Mrs. Kagan, who taught elementary school and wrote two books about the history of New Haven, Conn., died in 2017. Along with his sons, Professor Kagan is survived by two grandchildren.
He attended Brooklyn College and later received a master’s degree in history from Brown University and, in 1958, a doctorate from Ohio State University. He taught briefly at Pennsylvania State University and traveled to Greece on a Fulbright, his wife and newborn son Robert in tow, before settling at Cornell University.
Professor Kagan fell in love with Cornell, especially the collegiality of its faculty. But in 1969, when armed Black students took over an administration building, demanding the creation of an Africana studies center and amnesty for fellow students who had been disciplined for an earlier protest, the university’s decision to negotiate with them struck him as a capitulation to violence. Months later he decamped for Yale. The crisis at Cornell was, he later said, the worst experience in his life.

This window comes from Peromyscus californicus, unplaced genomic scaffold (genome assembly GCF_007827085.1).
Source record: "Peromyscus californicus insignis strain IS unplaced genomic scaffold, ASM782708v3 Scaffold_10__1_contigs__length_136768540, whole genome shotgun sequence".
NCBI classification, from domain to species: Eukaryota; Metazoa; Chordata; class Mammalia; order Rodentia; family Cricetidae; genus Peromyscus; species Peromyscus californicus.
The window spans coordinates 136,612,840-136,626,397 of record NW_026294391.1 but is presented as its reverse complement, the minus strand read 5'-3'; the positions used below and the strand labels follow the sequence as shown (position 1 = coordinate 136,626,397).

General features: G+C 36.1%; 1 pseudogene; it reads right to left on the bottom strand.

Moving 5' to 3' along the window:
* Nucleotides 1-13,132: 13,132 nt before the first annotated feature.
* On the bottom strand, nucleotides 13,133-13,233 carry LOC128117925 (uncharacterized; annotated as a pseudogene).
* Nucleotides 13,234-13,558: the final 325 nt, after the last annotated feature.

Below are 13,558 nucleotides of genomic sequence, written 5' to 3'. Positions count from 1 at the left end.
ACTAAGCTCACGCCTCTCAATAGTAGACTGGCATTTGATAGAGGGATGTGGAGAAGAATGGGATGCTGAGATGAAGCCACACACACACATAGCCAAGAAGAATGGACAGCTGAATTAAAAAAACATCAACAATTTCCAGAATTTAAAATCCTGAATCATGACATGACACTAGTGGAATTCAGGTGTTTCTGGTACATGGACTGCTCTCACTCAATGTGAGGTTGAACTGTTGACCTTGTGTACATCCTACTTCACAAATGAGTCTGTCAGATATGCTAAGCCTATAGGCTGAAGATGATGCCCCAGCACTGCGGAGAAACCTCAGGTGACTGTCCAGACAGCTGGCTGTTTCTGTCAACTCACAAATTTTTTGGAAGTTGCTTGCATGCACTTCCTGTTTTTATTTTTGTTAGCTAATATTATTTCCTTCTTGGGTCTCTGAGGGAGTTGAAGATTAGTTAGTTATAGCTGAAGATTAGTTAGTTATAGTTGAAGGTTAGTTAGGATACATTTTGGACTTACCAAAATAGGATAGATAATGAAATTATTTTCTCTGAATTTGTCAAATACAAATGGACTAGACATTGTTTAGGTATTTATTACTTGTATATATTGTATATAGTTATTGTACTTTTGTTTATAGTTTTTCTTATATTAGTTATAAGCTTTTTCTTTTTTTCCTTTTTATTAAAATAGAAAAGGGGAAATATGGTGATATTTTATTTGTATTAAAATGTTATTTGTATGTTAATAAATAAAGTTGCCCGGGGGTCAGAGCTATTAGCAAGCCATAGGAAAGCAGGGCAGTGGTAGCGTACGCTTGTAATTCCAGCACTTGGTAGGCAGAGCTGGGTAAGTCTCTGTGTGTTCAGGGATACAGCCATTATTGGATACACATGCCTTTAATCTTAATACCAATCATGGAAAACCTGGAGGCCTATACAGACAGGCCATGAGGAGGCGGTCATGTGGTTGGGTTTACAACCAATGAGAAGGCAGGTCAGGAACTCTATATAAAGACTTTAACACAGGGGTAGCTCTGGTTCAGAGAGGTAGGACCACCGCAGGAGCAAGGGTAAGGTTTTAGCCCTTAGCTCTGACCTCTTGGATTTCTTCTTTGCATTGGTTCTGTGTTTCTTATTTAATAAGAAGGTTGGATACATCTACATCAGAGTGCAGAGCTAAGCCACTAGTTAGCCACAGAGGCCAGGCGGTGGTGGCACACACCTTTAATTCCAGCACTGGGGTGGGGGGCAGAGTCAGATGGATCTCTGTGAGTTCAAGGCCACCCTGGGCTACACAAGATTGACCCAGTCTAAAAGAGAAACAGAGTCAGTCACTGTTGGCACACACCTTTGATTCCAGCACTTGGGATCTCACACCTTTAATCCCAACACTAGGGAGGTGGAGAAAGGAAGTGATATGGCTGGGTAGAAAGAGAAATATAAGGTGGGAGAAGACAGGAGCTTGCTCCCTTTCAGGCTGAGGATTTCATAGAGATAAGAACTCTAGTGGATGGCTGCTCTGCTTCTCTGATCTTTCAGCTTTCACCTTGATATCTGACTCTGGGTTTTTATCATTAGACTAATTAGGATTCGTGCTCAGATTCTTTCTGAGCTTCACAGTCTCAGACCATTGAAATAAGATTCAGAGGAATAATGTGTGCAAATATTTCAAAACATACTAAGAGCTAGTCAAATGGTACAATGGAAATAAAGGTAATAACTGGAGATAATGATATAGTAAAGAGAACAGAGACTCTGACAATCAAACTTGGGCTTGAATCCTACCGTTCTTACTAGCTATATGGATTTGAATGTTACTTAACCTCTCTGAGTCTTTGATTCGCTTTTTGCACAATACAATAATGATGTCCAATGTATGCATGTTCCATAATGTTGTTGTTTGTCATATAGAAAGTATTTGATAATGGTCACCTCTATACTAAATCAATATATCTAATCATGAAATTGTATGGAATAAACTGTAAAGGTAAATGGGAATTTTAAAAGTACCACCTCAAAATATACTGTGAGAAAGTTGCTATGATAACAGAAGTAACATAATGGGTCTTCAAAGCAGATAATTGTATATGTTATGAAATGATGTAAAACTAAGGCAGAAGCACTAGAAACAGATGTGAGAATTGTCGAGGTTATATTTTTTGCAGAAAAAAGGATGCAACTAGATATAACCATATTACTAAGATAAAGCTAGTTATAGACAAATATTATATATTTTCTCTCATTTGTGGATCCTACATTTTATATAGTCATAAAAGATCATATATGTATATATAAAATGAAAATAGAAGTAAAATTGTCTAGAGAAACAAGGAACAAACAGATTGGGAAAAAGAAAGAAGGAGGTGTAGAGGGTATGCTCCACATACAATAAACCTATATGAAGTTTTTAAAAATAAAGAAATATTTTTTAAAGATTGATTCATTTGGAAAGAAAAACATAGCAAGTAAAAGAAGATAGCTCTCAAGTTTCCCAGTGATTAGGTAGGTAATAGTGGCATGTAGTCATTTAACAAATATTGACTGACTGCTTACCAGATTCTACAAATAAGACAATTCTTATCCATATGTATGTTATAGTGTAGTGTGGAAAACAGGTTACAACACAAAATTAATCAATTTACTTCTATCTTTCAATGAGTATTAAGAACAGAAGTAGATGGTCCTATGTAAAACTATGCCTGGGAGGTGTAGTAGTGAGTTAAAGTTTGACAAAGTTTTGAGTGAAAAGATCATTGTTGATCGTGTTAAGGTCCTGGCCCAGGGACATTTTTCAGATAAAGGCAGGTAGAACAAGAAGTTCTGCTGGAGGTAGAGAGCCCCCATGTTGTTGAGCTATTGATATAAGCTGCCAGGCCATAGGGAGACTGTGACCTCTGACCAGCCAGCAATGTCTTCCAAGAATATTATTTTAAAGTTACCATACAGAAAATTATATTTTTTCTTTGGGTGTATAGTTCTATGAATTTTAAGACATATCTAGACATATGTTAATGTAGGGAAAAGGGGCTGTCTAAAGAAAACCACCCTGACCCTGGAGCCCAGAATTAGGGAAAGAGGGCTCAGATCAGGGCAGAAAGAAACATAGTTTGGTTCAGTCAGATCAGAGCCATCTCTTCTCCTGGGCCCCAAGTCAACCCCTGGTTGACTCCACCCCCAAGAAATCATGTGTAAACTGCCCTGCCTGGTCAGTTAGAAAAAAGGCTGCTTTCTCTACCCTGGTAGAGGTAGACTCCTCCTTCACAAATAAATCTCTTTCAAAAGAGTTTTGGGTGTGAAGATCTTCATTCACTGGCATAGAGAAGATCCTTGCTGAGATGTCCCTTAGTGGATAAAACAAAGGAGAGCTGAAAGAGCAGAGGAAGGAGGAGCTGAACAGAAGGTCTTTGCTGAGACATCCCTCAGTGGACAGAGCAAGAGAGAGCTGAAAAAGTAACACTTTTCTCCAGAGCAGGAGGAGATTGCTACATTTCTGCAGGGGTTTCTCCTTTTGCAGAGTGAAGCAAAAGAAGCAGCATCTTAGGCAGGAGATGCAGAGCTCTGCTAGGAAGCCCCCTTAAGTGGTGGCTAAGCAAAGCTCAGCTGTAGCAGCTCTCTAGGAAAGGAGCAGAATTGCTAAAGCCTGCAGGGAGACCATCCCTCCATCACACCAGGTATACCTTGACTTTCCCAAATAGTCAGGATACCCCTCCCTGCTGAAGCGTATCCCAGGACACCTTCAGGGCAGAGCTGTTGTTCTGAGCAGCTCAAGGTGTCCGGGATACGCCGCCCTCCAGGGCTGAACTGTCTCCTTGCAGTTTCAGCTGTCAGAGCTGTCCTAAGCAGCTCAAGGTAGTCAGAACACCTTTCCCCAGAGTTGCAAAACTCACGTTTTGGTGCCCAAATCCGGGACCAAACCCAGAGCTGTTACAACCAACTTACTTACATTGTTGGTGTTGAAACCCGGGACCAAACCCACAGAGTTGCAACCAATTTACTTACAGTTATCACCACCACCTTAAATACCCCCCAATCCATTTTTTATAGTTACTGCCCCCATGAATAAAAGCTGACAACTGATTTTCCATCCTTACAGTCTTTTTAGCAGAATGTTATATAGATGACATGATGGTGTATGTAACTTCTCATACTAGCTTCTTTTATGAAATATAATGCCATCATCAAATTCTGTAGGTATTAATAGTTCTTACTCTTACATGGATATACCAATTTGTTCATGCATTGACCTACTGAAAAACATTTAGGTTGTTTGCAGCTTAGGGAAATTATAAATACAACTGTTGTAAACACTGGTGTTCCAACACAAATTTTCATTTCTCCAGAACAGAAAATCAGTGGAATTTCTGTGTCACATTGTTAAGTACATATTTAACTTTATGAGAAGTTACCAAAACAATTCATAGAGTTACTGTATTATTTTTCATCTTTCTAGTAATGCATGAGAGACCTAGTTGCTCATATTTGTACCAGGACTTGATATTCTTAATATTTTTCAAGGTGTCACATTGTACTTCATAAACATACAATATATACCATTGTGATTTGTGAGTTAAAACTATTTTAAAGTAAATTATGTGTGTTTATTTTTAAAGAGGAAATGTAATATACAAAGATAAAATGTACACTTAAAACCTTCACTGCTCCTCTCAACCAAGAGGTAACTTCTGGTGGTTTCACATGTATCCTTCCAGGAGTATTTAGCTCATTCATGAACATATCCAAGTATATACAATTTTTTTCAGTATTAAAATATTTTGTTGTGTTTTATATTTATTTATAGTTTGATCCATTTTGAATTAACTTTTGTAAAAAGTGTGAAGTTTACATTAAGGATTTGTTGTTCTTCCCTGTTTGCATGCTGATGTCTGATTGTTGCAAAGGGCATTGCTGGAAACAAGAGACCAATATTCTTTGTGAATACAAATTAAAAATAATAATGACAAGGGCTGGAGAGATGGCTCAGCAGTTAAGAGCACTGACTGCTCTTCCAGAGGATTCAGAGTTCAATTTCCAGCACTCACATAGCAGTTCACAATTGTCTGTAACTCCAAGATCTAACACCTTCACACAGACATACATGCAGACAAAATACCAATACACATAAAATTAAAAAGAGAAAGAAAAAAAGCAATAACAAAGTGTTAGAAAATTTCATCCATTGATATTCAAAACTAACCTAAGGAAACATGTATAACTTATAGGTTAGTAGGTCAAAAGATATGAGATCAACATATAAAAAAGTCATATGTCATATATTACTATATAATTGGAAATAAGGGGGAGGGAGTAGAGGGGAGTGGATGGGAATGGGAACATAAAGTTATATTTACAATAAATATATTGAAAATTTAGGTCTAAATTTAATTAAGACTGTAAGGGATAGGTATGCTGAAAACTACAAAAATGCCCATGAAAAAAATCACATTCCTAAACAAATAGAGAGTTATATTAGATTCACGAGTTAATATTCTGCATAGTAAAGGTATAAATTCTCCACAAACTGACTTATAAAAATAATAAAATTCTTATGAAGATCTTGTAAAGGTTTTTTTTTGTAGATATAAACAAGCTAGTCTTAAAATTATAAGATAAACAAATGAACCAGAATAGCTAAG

Though he at first admired Kingman Brewster, Yale’s president, for his stand against campus radicalism, in 1974 Professor Kagan publicly criticized him after the university canceled a speech by William Shockley, a Stanford physicist and Nobel Prize winner who believed that Black people were genetically inferior. Professor Kagan strongly disagreed with Shockley’s views, but he believed the university should be exposing students to challenging points of view.
In response to that criticism, Mr. Brewster asked the historian C. Vann Woodward to write a report about campus speech, and later adopted many of its proposals that lined up with Professor Kagan’s views.
Professor Kagan’s passion for ancient Greece informed another of his great loves: sports. He liked to say that one root of his contrarian nature was that as a child in 1930s Brooklyn, he was a Yankees fan in a sea of Dodgers caps. Among his greatest moments, he said, was the year Yale asked him to serve as acting athletic director, a job he relished even as he continued to teach history.
He saw baseball as a Homeric allegory, one in which a hero — the batter — ventures from home and must overcome unforeseen challenges in order to return. That view set up one of his most celebrated articles: a withering review in The Public Interest of the columnist George Will’s book “Men at Work: The Craft of Baseball” (1990).